Congratulations! you’ve finally managed to carve out 45 minutes to spend some quality time with your laptop. You’ve successfully finished reading the 80 pages assigned by your political science professor or hellish problem set. It’s time for a reward; too bad Hulu and Netflix haven’t put up the new episode of “Game of Thrones” yet.
While we thank the television gods for creating websites like Hulu and Netflix, it could be frustrating to have to wait a week (sometimes even months) for new content to be added onto the sites. College students don’t always have time to keep up with the Kardashians, but when we do, we’d like to have the show at our fingertips, and by getting Philo (previously known as Tivli), we might be able to.
A few of the Ivy League schools (including Stanfurd) have already caught wind of the new startup that partners with cable companies to provide students with free access to new movies and shows. Philo utilizes the fact that students don’t want to actually pay for TV and that the universities usually have existing cord-in-the-wall cable systems to provide a budget-friendly way of staying updated. This means that the school pays for the service, instead of individual students paying for cable or illegally streaming the content. The hope is that students who graduate will be so used to (maybe even addicted to) cable that they’ll be willing to pay for it in the “real world,” providing a greater audience for companies. Though this hope might be a bit unrealistic, we don’t hear students complaining about free cable. In fact, it’s a concept UC Berkeley should consider adopting.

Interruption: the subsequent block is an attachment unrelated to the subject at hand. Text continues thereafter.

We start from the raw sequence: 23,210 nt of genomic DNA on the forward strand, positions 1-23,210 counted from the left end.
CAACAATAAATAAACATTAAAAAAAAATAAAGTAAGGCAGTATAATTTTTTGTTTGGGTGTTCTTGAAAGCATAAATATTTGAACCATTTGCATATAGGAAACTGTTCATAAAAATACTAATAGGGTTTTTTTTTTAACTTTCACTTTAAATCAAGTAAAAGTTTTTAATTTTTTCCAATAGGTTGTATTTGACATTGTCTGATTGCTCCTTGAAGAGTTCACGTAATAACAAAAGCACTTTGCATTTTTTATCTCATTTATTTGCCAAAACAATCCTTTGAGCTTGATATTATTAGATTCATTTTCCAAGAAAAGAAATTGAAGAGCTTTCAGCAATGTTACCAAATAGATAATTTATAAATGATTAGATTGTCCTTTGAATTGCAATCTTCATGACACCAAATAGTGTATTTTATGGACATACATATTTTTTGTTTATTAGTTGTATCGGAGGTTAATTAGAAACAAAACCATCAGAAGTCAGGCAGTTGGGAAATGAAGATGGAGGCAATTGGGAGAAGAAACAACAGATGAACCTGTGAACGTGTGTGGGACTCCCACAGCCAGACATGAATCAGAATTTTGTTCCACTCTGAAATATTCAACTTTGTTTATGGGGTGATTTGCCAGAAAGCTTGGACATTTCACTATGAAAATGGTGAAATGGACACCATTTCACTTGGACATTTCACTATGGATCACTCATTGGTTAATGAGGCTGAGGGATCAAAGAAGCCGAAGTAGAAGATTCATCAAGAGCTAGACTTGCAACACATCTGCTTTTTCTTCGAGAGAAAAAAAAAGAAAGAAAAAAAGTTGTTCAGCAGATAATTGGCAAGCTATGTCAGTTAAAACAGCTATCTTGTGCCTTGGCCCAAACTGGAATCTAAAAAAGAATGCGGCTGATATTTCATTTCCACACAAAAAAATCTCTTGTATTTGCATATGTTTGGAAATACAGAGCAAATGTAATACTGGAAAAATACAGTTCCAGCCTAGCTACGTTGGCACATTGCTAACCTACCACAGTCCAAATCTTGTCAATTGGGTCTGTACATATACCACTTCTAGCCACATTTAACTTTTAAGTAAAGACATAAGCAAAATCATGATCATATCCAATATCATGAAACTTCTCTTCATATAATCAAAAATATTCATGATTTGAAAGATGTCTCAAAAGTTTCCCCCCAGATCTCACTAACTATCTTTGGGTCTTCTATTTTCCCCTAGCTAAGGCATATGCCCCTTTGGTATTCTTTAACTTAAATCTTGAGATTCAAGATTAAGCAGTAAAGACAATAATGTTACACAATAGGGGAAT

Image Sources: mcmorgan08 under Creative Commons
Contact Ilaf Esuf at [email protected]